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Latitude Plus 15 for Winter PV Production


Q:

Question about correct winter tilt, which is latitude +15°. Let’s say April for my location is latitude 57°, would the correct angle be 42° or 72°? I would think 42° is correct with the sun less over head in winter?

A:

The latitude +15 tilt angle for winter optimization is not an exact science.
If we were setting a PV system up on the North Pole, then we would have to tilt the system facing the ground. If we were at the equator, what 15 would we go towards, north or south.
It was a general "rule of thumb" that was most commonly used in the pre-computer age (where we came from).
Another thing that gets me here is the definition of winter. I don't like it from a solar perspective. Winter starts on the shortest day of the year. Shouldn't the shortest day of the year be the middle of winter? Should the end of winter (about 3/20) be half way between the shortest and the longest day of the year?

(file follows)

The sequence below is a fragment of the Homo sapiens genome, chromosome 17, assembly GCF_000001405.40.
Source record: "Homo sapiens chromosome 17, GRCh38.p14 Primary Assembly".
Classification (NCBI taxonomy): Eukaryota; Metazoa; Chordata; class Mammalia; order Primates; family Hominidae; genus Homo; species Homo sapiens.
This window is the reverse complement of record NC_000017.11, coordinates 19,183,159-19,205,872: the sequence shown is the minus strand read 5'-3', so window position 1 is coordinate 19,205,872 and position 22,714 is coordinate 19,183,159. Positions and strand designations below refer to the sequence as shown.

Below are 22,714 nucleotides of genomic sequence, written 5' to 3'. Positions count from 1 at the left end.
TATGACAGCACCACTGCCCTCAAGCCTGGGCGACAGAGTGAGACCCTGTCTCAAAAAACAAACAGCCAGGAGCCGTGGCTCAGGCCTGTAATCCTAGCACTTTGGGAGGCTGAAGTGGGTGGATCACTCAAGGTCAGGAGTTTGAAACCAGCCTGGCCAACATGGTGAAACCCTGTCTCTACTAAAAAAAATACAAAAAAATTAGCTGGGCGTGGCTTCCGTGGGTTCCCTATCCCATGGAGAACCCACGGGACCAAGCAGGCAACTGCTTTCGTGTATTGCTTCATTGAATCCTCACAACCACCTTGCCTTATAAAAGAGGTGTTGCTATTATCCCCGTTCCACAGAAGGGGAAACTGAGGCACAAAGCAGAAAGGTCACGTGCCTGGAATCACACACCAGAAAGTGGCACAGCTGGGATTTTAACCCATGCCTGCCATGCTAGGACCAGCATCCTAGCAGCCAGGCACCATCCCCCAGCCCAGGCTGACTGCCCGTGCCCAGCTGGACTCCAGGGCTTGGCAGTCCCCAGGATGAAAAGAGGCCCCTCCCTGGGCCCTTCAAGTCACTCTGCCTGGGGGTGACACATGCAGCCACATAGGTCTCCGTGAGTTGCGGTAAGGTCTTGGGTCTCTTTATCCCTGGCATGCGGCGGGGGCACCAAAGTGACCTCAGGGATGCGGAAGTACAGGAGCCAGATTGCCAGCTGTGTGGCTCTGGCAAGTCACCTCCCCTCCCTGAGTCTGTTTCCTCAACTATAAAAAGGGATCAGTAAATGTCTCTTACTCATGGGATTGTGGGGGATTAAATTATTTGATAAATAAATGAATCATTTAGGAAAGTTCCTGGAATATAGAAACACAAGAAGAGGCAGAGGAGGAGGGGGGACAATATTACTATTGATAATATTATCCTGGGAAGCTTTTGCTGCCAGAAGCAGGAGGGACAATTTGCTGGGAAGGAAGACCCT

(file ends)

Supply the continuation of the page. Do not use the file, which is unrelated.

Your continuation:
For an off-grid system, where you want to optimize for those shorter days when the sun is lower in places where most people here live (latitudes between the tropic of cancer 23.5 degrees and 40 or so degrees) I think that the latitude plus 15 tilt is a good practice for the most part. Best is to check it out on software and see how to maximize your production with some software, such as PV watts. Even though PV Watts is not for batteries, it is a simple way of giving us some good info about the insolation of different months at different tilt angles.
There are many more variables than what the latitude plus 15 rule of thumb gives us, but it is a good place to start. Most people in the world live between the tropic of cancer and the arctic circle, so not a bad place to go with latitude plus 15 if you don't have a supercomputer from NREL working for you.
Thanks,
Sean White



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